Will Mercedes's family?  I don't know, and that frustrates me because, while I believe that everyone should be able to have a quality education if they want it, I think she's the one who really needs it.  She has a special needs little sister, and someday, when her mother dies, she'll probably be the one who has to care for her little sister.  That means she either needs to earn well or marry well...both of which are more possible when one has a better education.  At the same time, though, the family depends on her to help out in the home now.  Could they do it?  Could they make it work?  I think so.  But I think it will take a lot more convincing than Wendy's family.  Please be praying.

Saturday, October 31, 2015

Back to Meetings!: Day 1,936

I was finally able to get out to see my families two days ago.  (I would have written sooner, but my stalker has been on the move again; so I'm trying to keep him a fair number of steps behind me.  He recently took to social media which means I'm struggling to keep you all informed of the situation while worrying about what he is and is not seeing.)  One of my friends from COTA was able to join me, and she was able to identify some people that the team can possibly help in January.  Unfortunately, the COTA team won't be that close to where these people live, but transportation is available.

I haven't been out since mid-May for various reasons; so I had some apologizing to do, and Manuel had some apologizing to do.  But all in all, they were glad I was back...even if some of them admitted to me that they thought I had vanished.  Sorry.  Sorry.  Sorry!

We have also lost one family.  I didn't mention this to you before as I was hoping to cool down and mention it calmly, but since they left the program, it has helped me calm considerably.  This family's oldest son finished 6th grade last year.  His grades weren't horrible, but he wasn't earning much in the way of points, hardly enough to buy his school supplies and certainly not enough to pay private school bills.  I visited each family in December talking to them about the upcoming school year and getting updated clothing sizes and weights for each child, but when I visited this family, they mentioned nothing about planning to send their oldest son to one of the most prestigious boarding schools in the capitol...which is funny since you have to enroll there in November.  So, this frustrated me because I figured they had done it because of the program, and I decided I was going to force them to play by the rules...every single bill was going to cost them 5 points and the boy wasn't going to earn enough himself and they were going to use the points from every single one of their children to keep that one child in school which meant no food stuffs or anything for the family.  And if they had talked to me about it in December, I would have suggested it was a bad idea, but they didn't.  They simply turned in his long and expensive school supply list in January, and we were confused as to why we had a list with no name on it for a school in the capitol.  They came to our first Saturday Session, and then they stopped coming.  Manuel says he called their number and there's no answer.  Neighbors say that the entire family moved to the capitol.  I'm really not going to cry over it.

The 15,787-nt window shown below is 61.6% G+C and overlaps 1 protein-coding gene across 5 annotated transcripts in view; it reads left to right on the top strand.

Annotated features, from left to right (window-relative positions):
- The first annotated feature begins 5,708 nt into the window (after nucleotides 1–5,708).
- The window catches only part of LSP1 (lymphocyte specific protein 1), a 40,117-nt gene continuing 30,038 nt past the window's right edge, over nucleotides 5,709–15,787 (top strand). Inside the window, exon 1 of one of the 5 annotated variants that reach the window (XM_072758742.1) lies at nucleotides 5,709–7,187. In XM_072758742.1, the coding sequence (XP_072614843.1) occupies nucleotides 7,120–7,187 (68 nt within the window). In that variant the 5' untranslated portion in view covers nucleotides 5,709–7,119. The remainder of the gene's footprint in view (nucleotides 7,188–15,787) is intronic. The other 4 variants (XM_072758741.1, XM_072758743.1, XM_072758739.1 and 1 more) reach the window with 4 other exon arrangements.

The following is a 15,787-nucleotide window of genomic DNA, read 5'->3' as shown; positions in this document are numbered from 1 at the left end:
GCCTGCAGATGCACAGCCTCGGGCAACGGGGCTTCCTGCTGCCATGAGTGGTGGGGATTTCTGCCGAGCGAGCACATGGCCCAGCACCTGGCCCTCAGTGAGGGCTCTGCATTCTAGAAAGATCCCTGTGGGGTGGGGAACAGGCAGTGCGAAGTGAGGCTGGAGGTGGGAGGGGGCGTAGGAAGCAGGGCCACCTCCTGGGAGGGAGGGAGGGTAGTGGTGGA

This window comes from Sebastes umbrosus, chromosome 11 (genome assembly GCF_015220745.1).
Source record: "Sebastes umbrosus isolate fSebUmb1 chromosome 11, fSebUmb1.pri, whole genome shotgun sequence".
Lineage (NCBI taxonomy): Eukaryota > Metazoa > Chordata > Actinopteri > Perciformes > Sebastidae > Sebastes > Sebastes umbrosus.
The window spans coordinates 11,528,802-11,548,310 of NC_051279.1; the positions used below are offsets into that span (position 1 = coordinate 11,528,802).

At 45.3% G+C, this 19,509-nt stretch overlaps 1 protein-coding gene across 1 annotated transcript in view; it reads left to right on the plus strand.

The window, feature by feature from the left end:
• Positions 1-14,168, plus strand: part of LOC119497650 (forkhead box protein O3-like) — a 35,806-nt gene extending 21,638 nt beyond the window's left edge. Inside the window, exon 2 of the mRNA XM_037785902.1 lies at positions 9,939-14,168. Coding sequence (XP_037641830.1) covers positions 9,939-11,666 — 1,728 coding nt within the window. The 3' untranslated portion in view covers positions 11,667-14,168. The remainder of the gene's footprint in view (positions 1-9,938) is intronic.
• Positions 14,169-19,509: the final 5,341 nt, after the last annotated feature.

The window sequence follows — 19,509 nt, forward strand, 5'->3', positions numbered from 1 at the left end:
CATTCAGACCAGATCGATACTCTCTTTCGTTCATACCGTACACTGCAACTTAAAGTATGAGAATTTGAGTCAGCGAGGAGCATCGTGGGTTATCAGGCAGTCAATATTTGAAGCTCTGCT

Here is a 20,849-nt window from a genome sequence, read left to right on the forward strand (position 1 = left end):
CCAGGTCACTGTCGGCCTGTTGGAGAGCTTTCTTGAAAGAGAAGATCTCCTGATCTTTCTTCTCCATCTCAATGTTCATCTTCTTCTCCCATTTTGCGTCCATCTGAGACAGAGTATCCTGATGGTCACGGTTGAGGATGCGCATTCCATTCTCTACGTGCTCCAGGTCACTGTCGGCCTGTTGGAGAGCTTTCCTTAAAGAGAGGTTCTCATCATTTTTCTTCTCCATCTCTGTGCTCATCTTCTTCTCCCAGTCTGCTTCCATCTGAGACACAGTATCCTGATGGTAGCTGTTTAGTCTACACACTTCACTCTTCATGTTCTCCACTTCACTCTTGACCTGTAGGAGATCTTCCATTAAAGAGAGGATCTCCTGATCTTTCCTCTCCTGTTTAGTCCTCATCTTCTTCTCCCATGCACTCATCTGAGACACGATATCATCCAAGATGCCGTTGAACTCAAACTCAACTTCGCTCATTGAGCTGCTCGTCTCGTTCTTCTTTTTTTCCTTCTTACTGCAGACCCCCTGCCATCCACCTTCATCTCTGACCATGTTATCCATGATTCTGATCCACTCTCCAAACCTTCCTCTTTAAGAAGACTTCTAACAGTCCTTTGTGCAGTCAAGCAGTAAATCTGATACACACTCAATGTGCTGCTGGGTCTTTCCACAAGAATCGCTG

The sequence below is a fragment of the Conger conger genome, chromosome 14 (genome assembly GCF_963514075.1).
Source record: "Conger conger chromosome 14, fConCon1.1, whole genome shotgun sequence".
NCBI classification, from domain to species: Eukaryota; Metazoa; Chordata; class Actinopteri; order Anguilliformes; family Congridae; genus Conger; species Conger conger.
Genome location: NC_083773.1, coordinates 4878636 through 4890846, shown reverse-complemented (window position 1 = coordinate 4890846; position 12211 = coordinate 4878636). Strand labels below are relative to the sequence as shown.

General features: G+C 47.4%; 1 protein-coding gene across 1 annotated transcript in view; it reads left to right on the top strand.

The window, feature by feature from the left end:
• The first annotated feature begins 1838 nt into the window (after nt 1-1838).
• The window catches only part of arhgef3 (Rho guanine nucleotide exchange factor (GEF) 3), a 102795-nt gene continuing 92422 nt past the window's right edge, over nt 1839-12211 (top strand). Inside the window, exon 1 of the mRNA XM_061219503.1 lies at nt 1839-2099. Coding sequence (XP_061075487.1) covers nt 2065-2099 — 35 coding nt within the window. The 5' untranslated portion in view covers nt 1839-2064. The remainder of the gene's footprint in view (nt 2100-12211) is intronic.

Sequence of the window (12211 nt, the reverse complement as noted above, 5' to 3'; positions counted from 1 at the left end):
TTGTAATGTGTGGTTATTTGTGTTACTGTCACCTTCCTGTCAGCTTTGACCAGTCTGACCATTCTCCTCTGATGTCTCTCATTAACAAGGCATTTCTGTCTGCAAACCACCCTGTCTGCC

Last year, our highest point earner was Marta with 57 points.  She had a big lead on her cousin Efraim (37 points) who didn't return to school this year and Wendy (36 points).  However, this year there are a lot of other kids who are giving her a run for her, er, points.  Sadly, part of it is because Marta isn't earning the grades she earned last year.  After 3 of 4 marking periods, 22 points!  Yikes!  Her brother, Rolando, has 23 points after 3 marking periods.  A girl from a family that was going to drop out also has 22 points after 3 marking periods.  (That was encouraging; last year she only earned 9 points all year.)  Wendy is at 40 points after 3 marking periods and may win the "award" for the most points.  (There's so far no physical award, but I'm open to suggestions.)  I only have two marking periods of grades for Nelson, but he has 22 points; this is really good as he had a rough year last year only earning 5 points in total!  Mercedes, my other 9th grader, has 26 points after 3 marking periods; we're worried about her math grade, but otherwise she's doing well in classes.